My mom grew up in a charismatic Christian family in Buenos Aires, Argentina. She moved to the United States to marry my dad, who grew up in a Mennonite family in Elizabethtown, Pennsylvania. This interesting combination created a unique family culture. I grew up in Ithaca, New York. I was affected by the American culture around me, my mom’s Argentinian culture, and most of all our faith in Jesus. My mom and dad, but my mom especially, instilled in their kids the priority of work, teaching diligence and responsibility. I am so thankful!

When I started piano lessons, my teacher told me to practice 10 minutes every day. Oh no! That was no good! My mom made my sister and me practice 20 minutes every day from day 1. We put on the timer, and we had to practice for at least 20 minutes. School and piano were priorities. I didn’t play until I had done all my homework and had practiced piano. Our responsibilities always came first.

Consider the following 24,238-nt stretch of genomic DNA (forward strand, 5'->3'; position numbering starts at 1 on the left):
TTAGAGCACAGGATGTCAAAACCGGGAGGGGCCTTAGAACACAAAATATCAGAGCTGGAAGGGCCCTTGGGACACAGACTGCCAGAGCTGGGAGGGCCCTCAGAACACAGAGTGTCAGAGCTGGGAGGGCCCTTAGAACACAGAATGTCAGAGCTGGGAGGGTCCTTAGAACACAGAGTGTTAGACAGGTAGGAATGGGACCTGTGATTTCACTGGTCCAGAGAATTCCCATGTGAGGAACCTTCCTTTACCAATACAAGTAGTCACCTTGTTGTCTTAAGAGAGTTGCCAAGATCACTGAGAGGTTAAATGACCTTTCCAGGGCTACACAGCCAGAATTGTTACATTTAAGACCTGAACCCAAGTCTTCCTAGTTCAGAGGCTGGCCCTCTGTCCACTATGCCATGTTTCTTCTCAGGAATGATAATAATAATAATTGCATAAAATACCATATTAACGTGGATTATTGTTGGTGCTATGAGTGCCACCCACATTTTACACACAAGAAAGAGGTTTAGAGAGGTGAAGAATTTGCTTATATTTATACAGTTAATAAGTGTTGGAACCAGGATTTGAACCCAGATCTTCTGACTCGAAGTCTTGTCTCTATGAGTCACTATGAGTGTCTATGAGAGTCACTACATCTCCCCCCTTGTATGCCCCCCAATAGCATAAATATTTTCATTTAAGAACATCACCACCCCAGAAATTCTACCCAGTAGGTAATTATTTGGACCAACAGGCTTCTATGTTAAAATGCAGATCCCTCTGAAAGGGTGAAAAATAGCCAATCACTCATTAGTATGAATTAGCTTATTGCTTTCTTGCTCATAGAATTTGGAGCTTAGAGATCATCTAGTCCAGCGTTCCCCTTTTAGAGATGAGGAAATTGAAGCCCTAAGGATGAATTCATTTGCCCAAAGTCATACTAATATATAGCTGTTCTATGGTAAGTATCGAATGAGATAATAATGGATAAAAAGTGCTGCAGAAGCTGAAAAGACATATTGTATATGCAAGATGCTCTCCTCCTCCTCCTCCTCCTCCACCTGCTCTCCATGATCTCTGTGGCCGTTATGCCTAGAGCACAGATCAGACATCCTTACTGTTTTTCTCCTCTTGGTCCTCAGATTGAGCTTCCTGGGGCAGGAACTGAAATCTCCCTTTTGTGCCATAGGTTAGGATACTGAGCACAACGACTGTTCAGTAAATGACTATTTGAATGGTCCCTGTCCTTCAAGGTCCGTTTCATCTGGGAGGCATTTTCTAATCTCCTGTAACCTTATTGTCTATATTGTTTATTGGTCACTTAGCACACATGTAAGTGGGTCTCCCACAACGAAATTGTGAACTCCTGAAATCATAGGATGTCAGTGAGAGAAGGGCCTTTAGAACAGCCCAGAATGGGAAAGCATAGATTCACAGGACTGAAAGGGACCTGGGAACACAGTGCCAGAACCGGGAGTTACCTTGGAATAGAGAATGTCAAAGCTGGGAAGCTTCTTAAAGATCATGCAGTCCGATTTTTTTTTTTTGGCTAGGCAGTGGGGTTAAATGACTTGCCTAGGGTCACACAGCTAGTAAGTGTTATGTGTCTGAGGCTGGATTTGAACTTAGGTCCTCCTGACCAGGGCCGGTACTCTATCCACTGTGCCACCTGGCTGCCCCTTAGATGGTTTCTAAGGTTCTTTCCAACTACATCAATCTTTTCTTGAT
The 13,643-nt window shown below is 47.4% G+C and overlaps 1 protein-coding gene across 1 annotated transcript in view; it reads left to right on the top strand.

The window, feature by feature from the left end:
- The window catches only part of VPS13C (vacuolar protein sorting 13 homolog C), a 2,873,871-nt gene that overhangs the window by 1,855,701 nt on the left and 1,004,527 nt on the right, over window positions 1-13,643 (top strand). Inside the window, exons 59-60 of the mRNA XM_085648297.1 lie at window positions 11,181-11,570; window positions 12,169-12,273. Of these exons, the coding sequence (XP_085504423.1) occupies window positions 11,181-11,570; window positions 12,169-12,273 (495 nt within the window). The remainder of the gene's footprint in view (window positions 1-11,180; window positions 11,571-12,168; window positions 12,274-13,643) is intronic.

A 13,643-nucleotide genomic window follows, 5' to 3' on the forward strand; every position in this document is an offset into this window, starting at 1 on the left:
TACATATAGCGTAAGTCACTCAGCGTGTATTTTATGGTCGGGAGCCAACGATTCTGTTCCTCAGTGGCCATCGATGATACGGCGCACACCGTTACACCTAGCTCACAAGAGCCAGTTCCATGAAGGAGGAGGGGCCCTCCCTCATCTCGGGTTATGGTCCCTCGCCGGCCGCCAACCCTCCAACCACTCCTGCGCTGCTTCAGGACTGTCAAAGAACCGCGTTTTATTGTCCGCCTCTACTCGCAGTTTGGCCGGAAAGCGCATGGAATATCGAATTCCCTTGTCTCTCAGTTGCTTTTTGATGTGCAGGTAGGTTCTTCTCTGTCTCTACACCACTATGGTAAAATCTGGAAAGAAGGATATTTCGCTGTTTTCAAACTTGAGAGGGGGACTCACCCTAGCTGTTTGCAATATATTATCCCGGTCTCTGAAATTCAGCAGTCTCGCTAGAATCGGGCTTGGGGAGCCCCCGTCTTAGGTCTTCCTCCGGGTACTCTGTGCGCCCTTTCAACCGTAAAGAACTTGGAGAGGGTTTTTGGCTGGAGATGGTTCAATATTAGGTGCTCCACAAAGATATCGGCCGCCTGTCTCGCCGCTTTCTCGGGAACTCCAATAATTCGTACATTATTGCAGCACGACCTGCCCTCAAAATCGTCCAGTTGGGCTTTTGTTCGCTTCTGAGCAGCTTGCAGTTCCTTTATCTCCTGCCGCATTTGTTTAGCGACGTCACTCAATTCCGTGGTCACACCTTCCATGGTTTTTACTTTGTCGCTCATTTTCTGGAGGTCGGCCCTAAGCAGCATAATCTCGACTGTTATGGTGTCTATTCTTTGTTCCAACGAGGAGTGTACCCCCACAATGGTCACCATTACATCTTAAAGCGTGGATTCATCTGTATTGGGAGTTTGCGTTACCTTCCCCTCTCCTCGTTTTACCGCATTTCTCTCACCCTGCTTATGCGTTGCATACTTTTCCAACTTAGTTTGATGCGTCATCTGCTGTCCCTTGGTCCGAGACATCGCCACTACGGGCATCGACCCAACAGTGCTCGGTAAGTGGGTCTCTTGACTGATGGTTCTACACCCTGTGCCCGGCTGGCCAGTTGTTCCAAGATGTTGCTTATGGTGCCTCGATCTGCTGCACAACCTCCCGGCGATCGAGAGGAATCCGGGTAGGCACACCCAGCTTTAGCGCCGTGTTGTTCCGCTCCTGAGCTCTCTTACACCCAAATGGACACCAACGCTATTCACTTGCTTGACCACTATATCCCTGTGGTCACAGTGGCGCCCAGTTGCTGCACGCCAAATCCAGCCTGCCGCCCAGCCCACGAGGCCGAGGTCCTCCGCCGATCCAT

My mom being involved and encouraging—and sometimes demanding—at the beginning of my piano studies allowed me to learn diligence. As I got older she no longer had to be as involved for me to be responsible. I knew what had to be done. And if I didn’t feel like doing it, I still did, since I’d rather get it over with as soon as possible. (Not that it was never fun.) Then I could enjoy my free time without feeling any pressure. It was actually free time. I had completed my responsibilities first.

Because of how I was trained, procrastination wasn’t as much of a struggle for me. Of course, I don’t always feel like practicing, but I know that I need to be responsible. Practicing piano comes before doing any other fun thing I might feel like doing . . . It’s not that procrastinating is never a temptation, but it’s not the norm. What I’ve actually been learning more recently is just the opposite: how to take a break.